Weekly update 24

Post date: Jul 25, 2014 2:04:19 PM

Other than having my second chapter rejected from Conservation Letters (woo), I have continued working on documentation for my GIS software's methods. Below is a series of figures from the latest methods I completed, which describes the single most important algorithm in my entire software. The algorithm is a least-cost path algorithm like you'd find in ArcGIS (in fact, it's really similar to Path Distance), but modified for my own particular situation.

This first figure shows a hypothetical set of rasters that define the optimization parameters for the least-cost path algorithm. I wont explain these in detail, but if you're familiar with Dijkstra's algorithm, then most of the surfaces should make sense. My algorithm allows for a secondary cost to be tracked which invalidates paths that are more expensive than a certain budget.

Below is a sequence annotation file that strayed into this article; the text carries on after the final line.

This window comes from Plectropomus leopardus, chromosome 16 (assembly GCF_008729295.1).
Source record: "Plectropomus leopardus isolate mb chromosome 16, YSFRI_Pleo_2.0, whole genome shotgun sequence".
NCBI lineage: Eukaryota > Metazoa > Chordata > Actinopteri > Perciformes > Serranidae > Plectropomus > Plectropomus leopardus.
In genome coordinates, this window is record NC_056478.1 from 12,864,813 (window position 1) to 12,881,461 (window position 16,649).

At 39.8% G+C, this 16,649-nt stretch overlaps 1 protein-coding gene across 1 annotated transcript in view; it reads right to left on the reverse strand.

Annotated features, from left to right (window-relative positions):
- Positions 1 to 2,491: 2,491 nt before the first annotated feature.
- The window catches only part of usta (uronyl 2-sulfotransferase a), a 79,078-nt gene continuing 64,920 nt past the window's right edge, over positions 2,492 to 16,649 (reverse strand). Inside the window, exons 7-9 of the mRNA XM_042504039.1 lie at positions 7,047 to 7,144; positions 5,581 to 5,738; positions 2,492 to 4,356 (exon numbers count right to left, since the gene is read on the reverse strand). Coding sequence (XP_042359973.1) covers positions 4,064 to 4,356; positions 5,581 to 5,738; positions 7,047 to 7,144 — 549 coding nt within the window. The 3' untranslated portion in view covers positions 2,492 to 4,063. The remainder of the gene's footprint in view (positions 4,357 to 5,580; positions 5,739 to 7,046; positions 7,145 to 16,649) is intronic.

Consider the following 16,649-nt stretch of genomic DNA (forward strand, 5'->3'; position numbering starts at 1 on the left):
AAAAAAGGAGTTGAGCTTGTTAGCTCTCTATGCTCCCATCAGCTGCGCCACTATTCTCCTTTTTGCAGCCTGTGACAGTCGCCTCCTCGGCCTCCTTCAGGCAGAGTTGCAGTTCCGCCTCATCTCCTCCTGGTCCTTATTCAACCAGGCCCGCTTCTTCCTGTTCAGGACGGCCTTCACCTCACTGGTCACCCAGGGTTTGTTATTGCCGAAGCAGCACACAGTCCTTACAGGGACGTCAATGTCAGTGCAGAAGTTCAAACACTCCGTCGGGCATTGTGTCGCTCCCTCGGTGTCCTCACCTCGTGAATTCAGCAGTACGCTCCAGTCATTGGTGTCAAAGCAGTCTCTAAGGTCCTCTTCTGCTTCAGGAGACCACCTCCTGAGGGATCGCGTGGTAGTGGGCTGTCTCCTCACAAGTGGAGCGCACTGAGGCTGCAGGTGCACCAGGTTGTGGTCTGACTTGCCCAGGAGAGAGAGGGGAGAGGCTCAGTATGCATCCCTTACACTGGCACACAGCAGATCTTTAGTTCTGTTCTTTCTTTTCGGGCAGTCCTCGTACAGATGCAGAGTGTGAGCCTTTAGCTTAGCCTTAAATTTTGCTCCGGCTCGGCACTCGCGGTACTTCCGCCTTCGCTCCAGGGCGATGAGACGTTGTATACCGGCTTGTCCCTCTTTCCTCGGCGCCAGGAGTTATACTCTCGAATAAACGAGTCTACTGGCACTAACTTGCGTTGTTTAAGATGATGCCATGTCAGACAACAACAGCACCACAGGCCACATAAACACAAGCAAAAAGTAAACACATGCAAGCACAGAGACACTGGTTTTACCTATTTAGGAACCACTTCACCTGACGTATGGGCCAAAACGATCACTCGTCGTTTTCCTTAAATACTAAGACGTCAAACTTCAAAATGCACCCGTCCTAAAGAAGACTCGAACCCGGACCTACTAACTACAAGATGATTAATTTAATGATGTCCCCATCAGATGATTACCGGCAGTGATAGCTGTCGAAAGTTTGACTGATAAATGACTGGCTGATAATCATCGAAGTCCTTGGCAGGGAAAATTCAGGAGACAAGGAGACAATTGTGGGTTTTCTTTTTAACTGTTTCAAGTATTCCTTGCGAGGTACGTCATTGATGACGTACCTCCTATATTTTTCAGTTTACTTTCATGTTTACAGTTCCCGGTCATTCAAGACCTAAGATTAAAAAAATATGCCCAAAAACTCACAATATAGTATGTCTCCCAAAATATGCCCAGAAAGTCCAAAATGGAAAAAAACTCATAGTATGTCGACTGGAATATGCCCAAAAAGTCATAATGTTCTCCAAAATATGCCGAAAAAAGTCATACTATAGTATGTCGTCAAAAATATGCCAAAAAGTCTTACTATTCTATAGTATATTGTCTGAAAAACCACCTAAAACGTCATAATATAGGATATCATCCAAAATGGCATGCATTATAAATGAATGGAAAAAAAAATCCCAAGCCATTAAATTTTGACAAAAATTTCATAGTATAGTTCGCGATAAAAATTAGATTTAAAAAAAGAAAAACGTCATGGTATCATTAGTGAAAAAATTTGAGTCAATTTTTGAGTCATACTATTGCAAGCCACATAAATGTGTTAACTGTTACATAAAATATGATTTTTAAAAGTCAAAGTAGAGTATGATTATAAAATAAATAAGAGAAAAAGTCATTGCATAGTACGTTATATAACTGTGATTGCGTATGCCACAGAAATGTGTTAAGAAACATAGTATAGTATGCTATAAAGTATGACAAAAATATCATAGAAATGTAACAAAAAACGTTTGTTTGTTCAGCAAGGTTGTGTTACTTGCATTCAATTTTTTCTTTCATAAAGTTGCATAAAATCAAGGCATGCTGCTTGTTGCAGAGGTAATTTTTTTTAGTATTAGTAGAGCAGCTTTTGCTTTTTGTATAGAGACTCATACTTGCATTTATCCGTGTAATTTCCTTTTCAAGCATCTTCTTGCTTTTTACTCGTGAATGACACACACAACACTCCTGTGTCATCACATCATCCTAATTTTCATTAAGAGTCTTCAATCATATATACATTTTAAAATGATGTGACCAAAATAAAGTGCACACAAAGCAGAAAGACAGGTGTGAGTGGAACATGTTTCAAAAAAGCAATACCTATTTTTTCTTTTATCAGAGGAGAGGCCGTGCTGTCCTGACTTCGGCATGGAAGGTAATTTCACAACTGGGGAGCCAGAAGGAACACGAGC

This second figure shows the last iteration (12th) in the optimization before it finishes. You can see in the rightmost rasters how the feasible least-cost path is being tracked from the top-right pixel.

And finally the coolest part of my variation on Dijkstra's algorithm: you get a different answer based on how much you're willing to spend on your path. Importantly for my GIS software, you may have to accept a worse level of impact (here "sediment mobilized") in order to satisfy the lower cost threshold, and in some cases, you may end up with no path at all.

Next week I'm off on vacation for about a week and then going to the Ecological Society of America's annual conference in Sacramento. I hope it's not a waste of time...